Attenborough tells Greta Thunberg she has made ‘astonishing’ impact

Swedish teenager’s parents say they made changes to save their daughter, not climate

Swedish environmental activist Greta Thunberg at a climate strike arranged by the organisation “Fridays For Future” outside the Swedish parliament Riksdagen in Stockholm. Photograph: Pontus Lundahl/TT via AP.

Swedish environmental activist Greta Thunberg at a climate strike arranged by the organisation “Fridays For Future” outside the Swedish parliament Riksdagen in Stockholm. Photograph: Pontus Lundahl/TT via AP.

 

Greta Thunberg has thanked broadcaster Sir David Attenborough for helping to inspire her into climate activism.

The Swedish 16-year-old said that watching documentaries about the natural world when she was younger “opened her eyes” to what was happening with the environment.

Greta, who was guest editor of BBC Radio 4’s Today programme where she chatted to Sir David on Skype, said: “Thank you for that because that was what made me decide to do something about it.”

Sir David (93) described the impact she has made as “astonishing,” adding: “She has achieved things that many of us who have been working on it for 20-odd years have failed to achieve and that is you have aroused the world.”

Greta started a school “strike for the climate” outside the Swedish parliament in August 2018, which has since spread all over the world to involve more than 100,000 schoolchildren.

The teenager’s campaigning message that the world belongs to young people is “a very powerful one,” according to Sir David, who told the youngster: “You have made it an argument that people have not been able to dodge.”

He told Greta: “We don’t want to spend our time marching through the streets but we have to. People of my generation should be very grateful to you.”

Depression

Greta was nominated for this year’s Nobel Peace Prize after spearheading a global movement demanding world leaders take action on climate change.

She is currently on a gap year from her education and heads back to school in August.

She has suffered with depression and feels her activism has been like a medicine.

She told Radio 4: “It really helps in getting out of that depression because it gives a feeling you are having an impact.”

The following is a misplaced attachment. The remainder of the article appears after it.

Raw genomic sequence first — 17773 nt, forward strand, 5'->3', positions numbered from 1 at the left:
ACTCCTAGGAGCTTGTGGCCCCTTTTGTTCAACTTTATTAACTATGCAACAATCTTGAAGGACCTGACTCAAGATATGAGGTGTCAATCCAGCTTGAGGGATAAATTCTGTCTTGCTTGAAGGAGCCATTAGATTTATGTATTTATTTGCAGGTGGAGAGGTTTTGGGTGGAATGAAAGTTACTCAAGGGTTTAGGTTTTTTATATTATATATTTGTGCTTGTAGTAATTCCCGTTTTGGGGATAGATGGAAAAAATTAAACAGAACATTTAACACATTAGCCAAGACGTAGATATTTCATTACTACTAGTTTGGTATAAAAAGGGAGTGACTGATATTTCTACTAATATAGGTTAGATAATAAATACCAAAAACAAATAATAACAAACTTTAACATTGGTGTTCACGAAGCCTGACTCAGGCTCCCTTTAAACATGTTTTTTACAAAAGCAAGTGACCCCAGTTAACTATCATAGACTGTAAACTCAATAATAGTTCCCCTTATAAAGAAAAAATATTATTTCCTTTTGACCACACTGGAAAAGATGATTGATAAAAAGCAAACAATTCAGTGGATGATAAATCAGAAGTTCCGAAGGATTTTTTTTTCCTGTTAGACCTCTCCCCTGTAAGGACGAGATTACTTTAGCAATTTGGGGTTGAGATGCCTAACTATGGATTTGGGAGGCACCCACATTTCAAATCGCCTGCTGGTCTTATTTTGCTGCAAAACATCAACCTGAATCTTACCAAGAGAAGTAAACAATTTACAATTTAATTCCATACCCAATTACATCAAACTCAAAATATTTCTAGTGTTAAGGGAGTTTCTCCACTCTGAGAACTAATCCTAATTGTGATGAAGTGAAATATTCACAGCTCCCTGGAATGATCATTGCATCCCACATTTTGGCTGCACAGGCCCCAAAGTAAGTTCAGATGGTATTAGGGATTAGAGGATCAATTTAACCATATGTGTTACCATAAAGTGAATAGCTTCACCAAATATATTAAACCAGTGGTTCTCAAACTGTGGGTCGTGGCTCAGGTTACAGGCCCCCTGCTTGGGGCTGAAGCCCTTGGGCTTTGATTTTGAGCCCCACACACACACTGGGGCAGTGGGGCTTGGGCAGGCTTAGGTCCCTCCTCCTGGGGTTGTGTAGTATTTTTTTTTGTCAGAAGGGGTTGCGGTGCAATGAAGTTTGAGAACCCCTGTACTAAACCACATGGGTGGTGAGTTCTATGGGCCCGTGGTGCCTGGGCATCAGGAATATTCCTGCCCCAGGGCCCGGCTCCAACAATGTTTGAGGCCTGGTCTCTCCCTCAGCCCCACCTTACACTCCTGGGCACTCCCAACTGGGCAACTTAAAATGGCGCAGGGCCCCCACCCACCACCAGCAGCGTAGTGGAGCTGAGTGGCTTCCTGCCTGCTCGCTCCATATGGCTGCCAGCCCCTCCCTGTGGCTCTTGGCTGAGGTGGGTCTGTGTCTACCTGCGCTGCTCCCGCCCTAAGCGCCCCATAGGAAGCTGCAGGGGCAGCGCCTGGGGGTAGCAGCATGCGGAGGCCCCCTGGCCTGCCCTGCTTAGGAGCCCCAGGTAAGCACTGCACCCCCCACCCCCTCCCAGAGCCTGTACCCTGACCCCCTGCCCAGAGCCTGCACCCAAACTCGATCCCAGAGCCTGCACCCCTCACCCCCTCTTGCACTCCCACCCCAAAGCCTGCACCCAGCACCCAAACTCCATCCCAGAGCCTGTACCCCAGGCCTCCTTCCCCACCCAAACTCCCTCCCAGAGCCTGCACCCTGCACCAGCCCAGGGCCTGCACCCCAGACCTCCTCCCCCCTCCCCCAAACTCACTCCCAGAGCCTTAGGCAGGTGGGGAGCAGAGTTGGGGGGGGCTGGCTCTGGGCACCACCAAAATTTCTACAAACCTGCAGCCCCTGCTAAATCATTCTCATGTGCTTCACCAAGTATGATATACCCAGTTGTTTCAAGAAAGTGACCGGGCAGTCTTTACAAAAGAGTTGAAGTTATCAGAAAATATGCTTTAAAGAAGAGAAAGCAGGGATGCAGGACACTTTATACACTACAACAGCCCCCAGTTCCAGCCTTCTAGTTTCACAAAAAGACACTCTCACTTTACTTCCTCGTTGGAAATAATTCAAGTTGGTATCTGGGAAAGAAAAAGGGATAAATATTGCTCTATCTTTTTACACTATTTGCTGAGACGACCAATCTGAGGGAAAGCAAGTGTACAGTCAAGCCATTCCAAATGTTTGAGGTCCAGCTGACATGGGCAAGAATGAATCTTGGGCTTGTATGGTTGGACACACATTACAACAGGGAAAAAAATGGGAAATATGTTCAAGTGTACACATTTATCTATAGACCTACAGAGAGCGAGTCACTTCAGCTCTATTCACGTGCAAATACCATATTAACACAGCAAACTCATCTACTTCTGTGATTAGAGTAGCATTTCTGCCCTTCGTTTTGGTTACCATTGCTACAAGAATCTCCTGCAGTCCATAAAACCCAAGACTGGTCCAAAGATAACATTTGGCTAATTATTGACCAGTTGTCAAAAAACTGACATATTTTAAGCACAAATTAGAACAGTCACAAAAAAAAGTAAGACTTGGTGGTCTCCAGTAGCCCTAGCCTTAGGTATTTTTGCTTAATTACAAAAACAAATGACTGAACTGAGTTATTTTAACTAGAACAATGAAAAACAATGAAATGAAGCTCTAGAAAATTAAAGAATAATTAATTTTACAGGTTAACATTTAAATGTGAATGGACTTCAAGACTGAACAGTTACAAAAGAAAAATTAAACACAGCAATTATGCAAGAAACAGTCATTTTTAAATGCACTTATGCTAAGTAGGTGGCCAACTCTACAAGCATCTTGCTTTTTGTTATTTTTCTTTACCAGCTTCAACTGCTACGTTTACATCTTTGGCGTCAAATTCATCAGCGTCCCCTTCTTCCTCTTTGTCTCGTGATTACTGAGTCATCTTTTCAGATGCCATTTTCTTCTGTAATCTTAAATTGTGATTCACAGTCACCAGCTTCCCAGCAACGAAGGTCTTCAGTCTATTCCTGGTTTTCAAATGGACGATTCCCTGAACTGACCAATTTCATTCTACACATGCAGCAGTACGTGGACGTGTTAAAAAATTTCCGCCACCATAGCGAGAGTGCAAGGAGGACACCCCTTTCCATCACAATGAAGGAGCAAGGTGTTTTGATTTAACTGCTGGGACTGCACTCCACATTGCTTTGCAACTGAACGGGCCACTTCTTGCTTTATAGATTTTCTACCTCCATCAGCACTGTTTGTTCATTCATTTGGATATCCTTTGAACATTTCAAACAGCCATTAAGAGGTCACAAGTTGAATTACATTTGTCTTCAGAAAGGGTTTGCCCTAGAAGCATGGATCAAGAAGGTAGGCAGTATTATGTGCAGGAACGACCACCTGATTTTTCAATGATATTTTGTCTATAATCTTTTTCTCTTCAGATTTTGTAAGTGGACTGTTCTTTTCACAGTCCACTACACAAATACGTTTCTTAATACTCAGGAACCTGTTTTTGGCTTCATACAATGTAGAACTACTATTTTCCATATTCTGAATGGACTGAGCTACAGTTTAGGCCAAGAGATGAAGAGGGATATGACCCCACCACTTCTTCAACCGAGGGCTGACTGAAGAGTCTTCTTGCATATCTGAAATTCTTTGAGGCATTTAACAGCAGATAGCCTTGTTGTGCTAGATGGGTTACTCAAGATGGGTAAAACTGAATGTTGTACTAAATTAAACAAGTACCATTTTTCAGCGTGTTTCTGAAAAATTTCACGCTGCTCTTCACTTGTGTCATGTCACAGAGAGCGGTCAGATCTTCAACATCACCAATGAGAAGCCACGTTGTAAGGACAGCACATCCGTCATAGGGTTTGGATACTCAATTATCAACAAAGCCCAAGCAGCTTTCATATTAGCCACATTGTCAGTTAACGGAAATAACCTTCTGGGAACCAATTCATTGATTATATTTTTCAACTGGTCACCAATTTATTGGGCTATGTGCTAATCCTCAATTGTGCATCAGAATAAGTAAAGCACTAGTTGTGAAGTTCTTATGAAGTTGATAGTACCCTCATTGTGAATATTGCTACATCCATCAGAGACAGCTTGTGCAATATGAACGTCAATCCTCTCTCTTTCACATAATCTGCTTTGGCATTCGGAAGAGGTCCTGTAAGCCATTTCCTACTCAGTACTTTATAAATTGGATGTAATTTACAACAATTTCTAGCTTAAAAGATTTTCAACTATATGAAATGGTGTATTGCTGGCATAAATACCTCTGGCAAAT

Greta added: “Just being part of a movement that has so much impact on the world is an amazing feeling. I wish that more people could feel like that.”

Climate activist Greta Thunberg speaks during the UN Climate Action Summit on September 23rd, 2019 at the United Nations headquarters in New York City. Photograph: Johannes Eisele/AFP/Getty Images.
Climate activist Greta Thunberg speaks during the UN Climate Action Summit on September 23rd, 2019 at the United Nations headquarters in New York City. Photograph: Johannes Eisele/AFP/Getty Images.

Speaking on the same BBC Radio 4 Today programme, Greta’s father said he and his wife made changes in their lives to “save” their daughter rather than the climate.

Svante Thunberg said his 16-year-old daughter “fell ill” three or four years before going on school strikes, and stopped eating and talking to others.

Asked how she got better, he said he and his wife - opera singer Malena Ernman - took time off from their work and sought help from doctors.

Mr Thunberg added that changes made in their own lives - including his own decision to become vegan - gave Greta energy.

His remarks came during a special edition of the BBC Radio 4 Today programme guest-edited by Greta.

Mr Thunberg said of her climate change activism: “We thought it was a bad idea, just the idea of your own daughter sort of putting herself at the very front line of such a huge question like climate change.

“You wouldn’t want that as a parent.”

‘Hypocrites’

He said they spoke several times with Greta before she pursued her campaigning, explaining that she would have to do it by herself and be well prepared for questions she would face - praising her response.

Mr Thunberg also talked about the difficulties that his daughter, who has been diagnosed with Asperger’s syndrome, experienced with depression.

Asked how she got better, Mr Thunberg said: “We just took a very, very long time to spend a lot of time together and just work it out together.”

He said Greta thought her parents were “huge hypocrites” because they were active advocates for refugees, noting that his daughter would ask “Whose human rights are you standing up?” given that they were not taking the climate issue seriously.

Mr Thunberg said his wife stopped flying and had to “change her whole career”.

He added: “To be honest, she didn’t do it save the climate - she did it to save her child because she saw how much it meant to her, and then, when she did that, she saw how much she grew from that, how much energy she got from it.”

He said he “became vegan” and Greta “got more and more energy” from this.

“I knew they were the right things to do because I understood the facts at that time, but I didn’t do it to save the climate, I did it to save my child,” he said.

–PA